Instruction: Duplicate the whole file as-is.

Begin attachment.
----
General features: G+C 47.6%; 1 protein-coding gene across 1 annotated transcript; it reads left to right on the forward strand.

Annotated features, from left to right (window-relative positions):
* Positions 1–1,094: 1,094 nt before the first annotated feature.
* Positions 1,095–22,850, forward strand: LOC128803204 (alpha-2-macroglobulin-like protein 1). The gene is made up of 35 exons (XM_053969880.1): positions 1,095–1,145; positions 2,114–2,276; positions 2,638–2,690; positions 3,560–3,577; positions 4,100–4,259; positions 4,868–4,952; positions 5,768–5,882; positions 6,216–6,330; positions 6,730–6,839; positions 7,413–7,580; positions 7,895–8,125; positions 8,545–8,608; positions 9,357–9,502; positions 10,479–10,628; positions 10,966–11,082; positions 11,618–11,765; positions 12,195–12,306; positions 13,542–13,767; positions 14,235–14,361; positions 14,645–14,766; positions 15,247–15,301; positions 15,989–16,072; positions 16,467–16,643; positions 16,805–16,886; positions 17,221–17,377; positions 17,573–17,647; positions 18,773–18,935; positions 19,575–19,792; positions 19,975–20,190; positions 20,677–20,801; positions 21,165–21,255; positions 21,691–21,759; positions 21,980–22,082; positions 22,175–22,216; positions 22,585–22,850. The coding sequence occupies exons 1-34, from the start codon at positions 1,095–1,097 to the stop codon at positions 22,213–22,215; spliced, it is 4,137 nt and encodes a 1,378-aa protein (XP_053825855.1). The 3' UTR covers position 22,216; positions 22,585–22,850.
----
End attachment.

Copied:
General features: G+C 47.6%; 1 protein-coding gene across 1 annotated transcript; it reads left to right on the forward strand.

Annotated features, from left to right (window-relative positions):
* Positions 1–1,094: 1,094 nt before the first annotated feature.
* Positions 1,095–22,850, forward strand: LOC128803204 (alpha-2-macroglobulin-like protein 1). The gene is made up of 35 exons (XM_053969880.1): positions 1,095–1,145; positions 2,114–2,276; positions 2,638–2,690; positions 3,560–3,577; positions 4,100–4,259; positions 4,868–4,952; positions 5,768–5,882; positions 6,216–6,330; positions 6,730–6,839; positions 7,413–7,580; positions 7,895–8,125; positions 8,545–8,608; positions 9,357–9,502; positions 10,479–10,628; positions 10,966–11,082; positions 11,618–11,765; positions 12,195–12,306; positions 13,542–13,767; positions 14,235–14,361; positions 14,645–14,766; positions 15,247–15,301; positions 15,989–16,072; positions 16,467–16,643; positions 16,805–16,886; positions 17,221–17,377; positions 17,573–17,647; positions 18,773–18,935; positions 19,575–19,792; positions 19,975–20,190; positions 20,677–20,801; positions 21,165–21,255; positions 21,691–21,759; positions 21,980–22,082; positions 22,175–22,216; positions 22,585–22,850. The coding sequence occupies exons 1-34, from the start codon at positions 1,095–1,097 to the stop codon at positions 22,213–22,215; spliced, it is 4,137 nt and encodes a 1,378-aa protein (XP_053825855.1). The 3' UTR covers position 22,216; positions 22,585–22,850.